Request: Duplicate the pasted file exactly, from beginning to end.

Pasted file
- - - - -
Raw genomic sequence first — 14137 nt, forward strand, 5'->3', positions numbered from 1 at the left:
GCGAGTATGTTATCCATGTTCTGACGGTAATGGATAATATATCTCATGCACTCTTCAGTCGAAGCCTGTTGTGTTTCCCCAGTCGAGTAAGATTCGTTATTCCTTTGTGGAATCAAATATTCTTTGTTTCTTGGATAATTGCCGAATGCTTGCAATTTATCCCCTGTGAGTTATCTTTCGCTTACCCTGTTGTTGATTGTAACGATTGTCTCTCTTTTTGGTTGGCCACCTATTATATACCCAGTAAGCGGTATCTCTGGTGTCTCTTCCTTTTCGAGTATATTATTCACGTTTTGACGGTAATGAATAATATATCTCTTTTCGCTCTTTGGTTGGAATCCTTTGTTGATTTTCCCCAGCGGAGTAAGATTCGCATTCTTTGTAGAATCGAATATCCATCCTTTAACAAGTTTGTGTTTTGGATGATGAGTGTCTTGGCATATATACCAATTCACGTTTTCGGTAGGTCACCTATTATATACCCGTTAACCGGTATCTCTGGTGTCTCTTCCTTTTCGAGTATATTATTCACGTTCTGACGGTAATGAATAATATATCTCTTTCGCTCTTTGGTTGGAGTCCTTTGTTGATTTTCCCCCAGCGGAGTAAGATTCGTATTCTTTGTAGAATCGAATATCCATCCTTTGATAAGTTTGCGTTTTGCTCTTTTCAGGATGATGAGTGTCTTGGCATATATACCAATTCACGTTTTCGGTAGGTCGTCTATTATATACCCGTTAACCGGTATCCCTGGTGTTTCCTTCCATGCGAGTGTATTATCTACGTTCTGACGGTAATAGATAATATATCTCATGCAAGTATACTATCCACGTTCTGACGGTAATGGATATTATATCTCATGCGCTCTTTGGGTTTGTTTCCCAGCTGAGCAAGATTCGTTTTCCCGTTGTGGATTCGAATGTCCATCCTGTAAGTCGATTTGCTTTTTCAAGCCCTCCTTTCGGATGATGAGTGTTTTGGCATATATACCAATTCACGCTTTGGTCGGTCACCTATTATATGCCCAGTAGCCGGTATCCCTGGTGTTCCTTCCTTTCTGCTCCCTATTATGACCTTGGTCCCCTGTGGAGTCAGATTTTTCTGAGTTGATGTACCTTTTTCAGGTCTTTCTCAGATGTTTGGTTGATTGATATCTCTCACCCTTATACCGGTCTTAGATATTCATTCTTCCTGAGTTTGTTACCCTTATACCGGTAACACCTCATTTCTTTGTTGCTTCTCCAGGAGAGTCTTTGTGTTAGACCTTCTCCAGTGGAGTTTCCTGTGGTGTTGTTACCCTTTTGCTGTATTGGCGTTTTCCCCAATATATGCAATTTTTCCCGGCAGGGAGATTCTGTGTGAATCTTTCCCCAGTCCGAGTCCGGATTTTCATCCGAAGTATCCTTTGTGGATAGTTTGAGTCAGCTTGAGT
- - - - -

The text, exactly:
Raw genomic sequence first — 14137 nt, forward strand, 5'->3', positions numbered from 1 at the left:
GCGAGTATGTTATCCATGTTCTGACGGTAATGGATAATATATCTCATGCACTCTTCAGTCGAAGCCTGTTGTGTTTCCCCAGTCGAGTAAGATTCGTTATTCCTTTGTGGAATCAAATATTCTTTGTTTCTTGGATAATTGCCGAATGCTTGCAATTTATCCCCTGTGAGTTATCTTTCGCTTACCCTGTTGTTGATTGTAACGATTGTCTCTCTTTTTGGTTGGCCACCTATTATATACCCAGTAAGCGGTATCTCTGGTGTCTCTTCCTTTTCGAGTATATTATTCACGTTTTGACGGTAATGAATAATATATCTCTTTTCGCTCTTTGGTTGGAATCCTTTGTTGATTTTCCCCAGCGGAGTAAGATTCGCATTCTTTGTAGAATCGAATATCCATCCTTTAACAAGTTTGTGTTTTGGATGATGAGTGTCTTGGCATATATACCAATTCACGTTTTCGGTAGGTCACCTATTATATACCCGTTAACCGGTATCTCTGGTGTCTCTTCCTTTTCGAGTATATTATTCACGTTCTGACGGTAATGAATAATATATCTCTTTCGCTCTTTGGTTGGAGTCCTTTGTTGATTTTCCCCCAGCGGAGTAAGATTCGTATTCTTTGTAGAATCGAATATCCATCCTTTGATAAGTTTGCGTTTTGCTCTTTTCAGGATGATGAGTGTCTTGGCATATATACCAATTCACGTTTTCGGTAGGTCGTCTATTATATACCCGTTAACCGGTATCCCTGGTGTTTCCTTCCATGCGAGTGTATTATCTACGTTCTGACGGTAATAGATAATATATCTCATGCAAGTATACTATCCACGTTCTGACGGTAATGGATATTATATCTCATGCGCTCTTTGGGTTTGTTTCCCAGCTGAGCAAGATTCGTTTTCCCGTTGTGGATTCGAATGTCCATCCTGTAAGTCGATTTGCTTTTTCAAGCCCTCCTTTCGGATGATGAGTGTTTTGGCATATATACCAATTCACGCTTTGGTCGGTCACCTATTATATGCCCAGTAGCCGGTATCCCTGGTGTTCCTTCCTTTCTGCTCCCTATTATGACCTTGGTCCCCTGTGGAGTCAGATTTTTCTGAGTTGATGTACCTTTTTCAGGTCTTTCTCAGATGTTTGGTTGATTGATATCTCTCACCCTTATACCGGTCTTAGATATTCATTCTTCCTGAGTTTGTTACCCTTATACCGGTAACACCTCATTTCTTTGTTGCTTCTCCAGGAGAGTCTTTGTGTTAGACCTTCTCCAGTGGAGTTTCCTGTGGTGTTGTTACCCTTTTGCTGTATTGGCGTTTTCCCCAATATATGCAATTTTTCCCGGCAGGGAGATTCTGTGTGAATCTTTCCCCAGTCCGAGTCCGGATTTTCATCCGAAGTATCCTTTGTGGATAGTTTGAGTCAGCTTGAGT